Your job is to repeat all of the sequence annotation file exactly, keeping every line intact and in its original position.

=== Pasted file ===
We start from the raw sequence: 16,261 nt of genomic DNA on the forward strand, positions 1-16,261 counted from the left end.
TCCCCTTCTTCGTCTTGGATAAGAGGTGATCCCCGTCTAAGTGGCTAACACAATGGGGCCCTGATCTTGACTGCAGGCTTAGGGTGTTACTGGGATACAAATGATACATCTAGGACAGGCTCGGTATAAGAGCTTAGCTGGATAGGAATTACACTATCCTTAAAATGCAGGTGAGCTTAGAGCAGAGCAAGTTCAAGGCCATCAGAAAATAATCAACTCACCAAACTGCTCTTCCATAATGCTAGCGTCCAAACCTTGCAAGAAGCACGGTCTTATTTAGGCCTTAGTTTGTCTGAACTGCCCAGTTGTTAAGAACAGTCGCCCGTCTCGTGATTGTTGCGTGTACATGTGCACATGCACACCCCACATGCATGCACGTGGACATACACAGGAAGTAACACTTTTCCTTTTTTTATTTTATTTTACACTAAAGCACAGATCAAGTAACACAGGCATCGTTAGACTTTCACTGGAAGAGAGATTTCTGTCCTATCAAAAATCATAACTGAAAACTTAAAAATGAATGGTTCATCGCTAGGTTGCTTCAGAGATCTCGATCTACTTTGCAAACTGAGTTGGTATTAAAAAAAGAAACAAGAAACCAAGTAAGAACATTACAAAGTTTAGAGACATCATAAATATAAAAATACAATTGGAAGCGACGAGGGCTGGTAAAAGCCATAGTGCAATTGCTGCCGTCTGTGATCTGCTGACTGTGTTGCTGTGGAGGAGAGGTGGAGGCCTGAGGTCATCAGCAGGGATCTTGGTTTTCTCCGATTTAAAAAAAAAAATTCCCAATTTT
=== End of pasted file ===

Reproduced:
We start from the raw sequence: 16,261 nt of genomic DNA on the forward strand, positions 1-16,261 counted from the left end.
TCCCCTTCTTCGTCTTGGATAAGAGGTGATCCCCGTCTAAGTGGCTAACACAATGGGGCCCTGATCTTGACTGCAGGCTTAGGGTGTTACTGGGATACAAATGATACATCTAGGACAGGCTCGGTATAAGAGCTTAGCTGGATAGGAATTACACTATCCTTAAAATGCAGGTGAGCTTAGAGCAGAGCAAGTTCAAGGCCATCAGAAAATAATCAACTCACCAAACTGCTCTTCCATAATGCTAGCGTCCAAACCTTGCAAGAAGCACGGTCTTATTTAGGCCTTAGTTTGTCTGAACTGCCCAGTTGTTAAGAACAGTCGCCCGTCTCGTGATTGTTGCGTGTACATGTGCACATGCACACCCCACATGCATGCACGTGGACATACACAGGAAGTAACACTTTTCCTTTTTTTATTTTATTTTACACTAAAGCACAGATCAAGTAACACAGGCATCGTTAGACTTTCACTGGAAGAGAGATTTCTGTCCTATCAAAAATCATAACTGAAAACTTAAAAATGAATGGTTCATCGCTAGGTTGCTTCAGAGATCTCGATCTACTTTGCAAACTGAGTTGGTATTAAAAAAAGAAACAAGAAACCAAGTAAGAACATTACAAAGTTTAGAGACATCATAAATATAAAAATACAATTGGAAGCGACGAGGGCTGGTAAAAGCCATAGTGCAATTGCTGCCGTCTGTGATCTGCTGACTGTGTTGCTGTGGAGGAGAGGTGGAGGCCTGAGGTCATCAGCAGGGATCTTGGTTTTCTCCGATTTAAAAAAAAAAATTCCCAATTTT